Magnificent monikers

What's in a name? A future in politics, sometimes. A familiar-sounding moniker is thought to have most famously aided the election 10 years ago of state Supreme Court Justice Charles Johnson. With a paltry $1,000 campaign chest, the little-known Gig Harbor lawyer with the Everyman name knocked off incumbent Chief Justice Keith Callow (and in 1996 won reelection against a man named Doug Smith). This time around, name commonality may help two other high court candidates: Seattle attorney Tom Chambers (remember the former Sonic by that name?) and Jim Foley, the Raymond attorney who doesn't mind being confused with former Spokane congressman and House Speaker (now US ambassador to Japan) Tom Foley. (In an earlier high court bid, Jim Foley lost to Faith Ireland, who surely cornered the Irish Catholic vote).

But if your name helps, don't fight it. Linda Evans Miller is on the state Senate ballot and Randy Johnson has tossed his cap into the state legislative ring, willing to accept any voting confusion created by like-named TV and baseball stars. Puns help, too: Rosemary Greenlaw is running for the Legislature as an environmental candidate (one of her opponents is Roger Bush). Then there are history-invoking state candidates such as FDR (Franklin D.R. Wilson III), Ike (the nickname of William Eickmeyer), Nixon (Toby) and Churchill (Vickie). There's also a Shepard (Richard) and a Pope (Richard). Well-known incumbent Jim McDermott is running again for Congress while less-known Joe McDermott is making a bid for state rep. And once again, lobbyists at least are expecting good things from the portentously named incumbent state legislator, Bill Grant.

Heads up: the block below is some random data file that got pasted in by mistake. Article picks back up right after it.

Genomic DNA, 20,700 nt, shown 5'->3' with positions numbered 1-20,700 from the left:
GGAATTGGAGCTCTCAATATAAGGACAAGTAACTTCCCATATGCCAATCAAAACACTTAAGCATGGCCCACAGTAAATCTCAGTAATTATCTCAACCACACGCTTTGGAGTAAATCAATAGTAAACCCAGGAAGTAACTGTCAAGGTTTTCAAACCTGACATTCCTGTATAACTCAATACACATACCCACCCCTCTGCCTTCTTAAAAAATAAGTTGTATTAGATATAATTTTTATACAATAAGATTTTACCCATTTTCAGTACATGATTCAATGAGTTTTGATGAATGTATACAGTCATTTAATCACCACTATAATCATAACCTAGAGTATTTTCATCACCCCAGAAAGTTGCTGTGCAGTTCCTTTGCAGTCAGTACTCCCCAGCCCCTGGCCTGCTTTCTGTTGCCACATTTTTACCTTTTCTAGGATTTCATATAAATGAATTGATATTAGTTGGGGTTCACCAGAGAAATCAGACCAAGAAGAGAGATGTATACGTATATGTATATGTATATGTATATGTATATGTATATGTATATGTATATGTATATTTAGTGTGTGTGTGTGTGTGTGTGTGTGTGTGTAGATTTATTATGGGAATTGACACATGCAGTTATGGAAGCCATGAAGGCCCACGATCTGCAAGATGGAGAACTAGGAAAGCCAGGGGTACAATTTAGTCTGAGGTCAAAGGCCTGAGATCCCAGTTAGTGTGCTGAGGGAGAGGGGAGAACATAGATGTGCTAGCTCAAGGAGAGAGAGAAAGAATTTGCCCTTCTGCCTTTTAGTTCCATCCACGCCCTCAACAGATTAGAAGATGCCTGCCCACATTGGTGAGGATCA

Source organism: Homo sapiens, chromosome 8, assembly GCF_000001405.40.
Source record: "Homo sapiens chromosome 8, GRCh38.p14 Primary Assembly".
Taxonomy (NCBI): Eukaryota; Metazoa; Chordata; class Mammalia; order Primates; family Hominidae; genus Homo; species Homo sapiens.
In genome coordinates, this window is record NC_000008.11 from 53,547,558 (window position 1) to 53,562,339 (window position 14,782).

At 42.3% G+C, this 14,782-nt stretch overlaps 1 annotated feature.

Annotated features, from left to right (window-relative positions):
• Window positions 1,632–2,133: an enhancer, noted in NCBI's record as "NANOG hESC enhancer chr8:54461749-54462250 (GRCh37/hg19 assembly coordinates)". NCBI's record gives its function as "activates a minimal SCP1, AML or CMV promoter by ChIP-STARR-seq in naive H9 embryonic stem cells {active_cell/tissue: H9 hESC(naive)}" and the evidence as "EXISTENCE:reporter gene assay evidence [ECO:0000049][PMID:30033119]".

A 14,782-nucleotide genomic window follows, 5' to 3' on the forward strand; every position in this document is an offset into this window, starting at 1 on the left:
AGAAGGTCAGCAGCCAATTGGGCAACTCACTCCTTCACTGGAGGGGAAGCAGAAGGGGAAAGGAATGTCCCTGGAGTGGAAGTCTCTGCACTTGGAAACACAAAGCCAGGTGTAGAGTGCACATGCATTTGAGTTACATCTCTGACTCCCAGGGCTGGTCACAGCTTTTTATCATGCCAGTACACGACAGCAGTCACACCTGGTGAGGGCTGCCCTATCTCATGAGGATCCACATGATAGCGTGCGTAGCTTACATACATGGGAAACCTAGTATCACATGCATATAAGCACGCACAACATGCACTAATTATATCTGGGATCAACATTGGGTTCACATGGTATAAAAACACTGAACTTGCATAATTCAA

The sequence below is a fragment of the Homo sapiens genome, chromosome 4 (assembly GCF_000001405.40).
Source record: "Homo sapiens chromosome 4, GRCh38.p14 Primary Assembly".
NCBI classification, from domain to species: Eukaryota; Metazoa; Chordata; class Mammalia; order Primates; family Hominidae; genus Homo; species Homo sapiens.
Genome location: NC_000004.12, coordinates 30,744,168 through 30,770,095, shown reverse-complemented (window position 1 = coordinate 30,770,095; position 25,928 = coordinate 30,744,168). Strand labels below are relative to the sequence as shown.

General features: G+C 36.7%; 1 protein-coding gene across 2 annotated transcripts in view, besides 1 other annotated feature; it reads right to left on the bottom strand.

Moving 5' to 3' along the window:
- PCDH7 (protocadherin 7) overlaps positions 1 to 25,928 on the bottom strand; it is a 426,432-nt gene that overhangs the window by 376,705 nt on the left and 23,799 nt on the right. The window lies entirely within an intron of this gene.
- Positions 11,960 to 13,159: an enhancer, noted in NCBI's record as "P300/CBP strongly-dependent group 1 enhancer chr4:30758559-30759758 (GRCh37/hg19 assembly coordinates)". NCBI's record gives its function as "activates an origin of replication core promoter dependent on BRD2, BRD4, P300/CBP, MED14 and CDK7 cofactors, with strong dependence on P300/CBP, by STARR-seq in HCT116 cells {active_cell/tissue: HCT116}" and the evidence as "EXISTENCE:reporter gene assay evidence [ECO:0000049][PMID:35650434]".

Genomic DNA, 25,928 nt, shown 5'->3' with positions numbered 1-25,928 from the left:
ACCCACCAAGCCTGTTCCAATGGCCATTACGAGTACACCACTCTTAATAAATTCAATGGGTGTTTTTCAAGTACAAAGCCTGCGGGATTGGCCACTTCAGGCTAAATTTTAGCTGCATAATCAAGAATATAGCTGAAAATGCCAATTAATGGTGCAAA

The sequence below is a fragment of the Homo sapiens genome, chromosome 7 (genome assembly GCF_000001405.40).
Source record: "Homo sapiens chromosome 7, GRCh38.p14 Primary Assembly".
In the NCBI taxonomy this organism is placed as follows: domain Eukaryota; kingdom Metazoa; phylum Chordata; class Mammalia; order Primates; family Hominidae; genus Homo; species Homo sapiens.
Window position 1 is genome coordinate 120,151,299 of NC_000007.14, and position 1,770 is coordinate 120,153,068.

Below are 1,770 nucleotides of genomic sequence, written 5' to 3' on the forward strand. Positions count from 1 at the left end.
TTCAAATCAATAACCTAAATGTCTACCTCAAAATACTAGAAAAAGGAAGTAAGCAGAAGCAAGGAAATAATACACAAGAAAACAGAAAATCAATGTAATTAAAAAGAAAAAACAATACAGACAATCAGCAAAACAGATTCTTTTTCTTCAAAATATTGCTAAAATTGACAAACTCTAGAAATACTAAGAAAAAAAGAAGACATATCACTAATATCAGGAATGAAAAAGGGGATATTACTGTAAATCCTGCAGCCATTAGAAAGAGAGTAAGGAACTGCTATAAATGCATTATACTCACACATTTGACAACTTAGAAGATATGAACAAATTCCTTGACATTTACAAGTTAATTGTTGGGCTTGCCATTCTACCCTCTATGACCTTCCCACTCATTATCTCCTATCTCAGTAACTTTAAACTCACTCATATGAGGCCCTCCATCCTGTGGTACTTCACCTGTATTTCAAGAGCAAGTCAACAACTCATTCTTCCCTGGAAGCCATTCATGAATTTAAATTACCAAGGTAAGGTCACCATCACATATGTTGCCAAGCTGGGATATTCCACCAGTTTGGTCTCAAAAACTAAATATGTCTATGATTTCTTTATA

The top name race this year, however, is over in Yakima. Among the District 14 state representative candidates is Republican Jim Morrison. That of course was the name of the Doors' legendary singer. It's also the name of one of Morrison's opponents—Democrat Jim R. Morrison. The possibility looms that Jim Morrison could face Jim Morrison in the November finals. Obviously, only one gets out alive.

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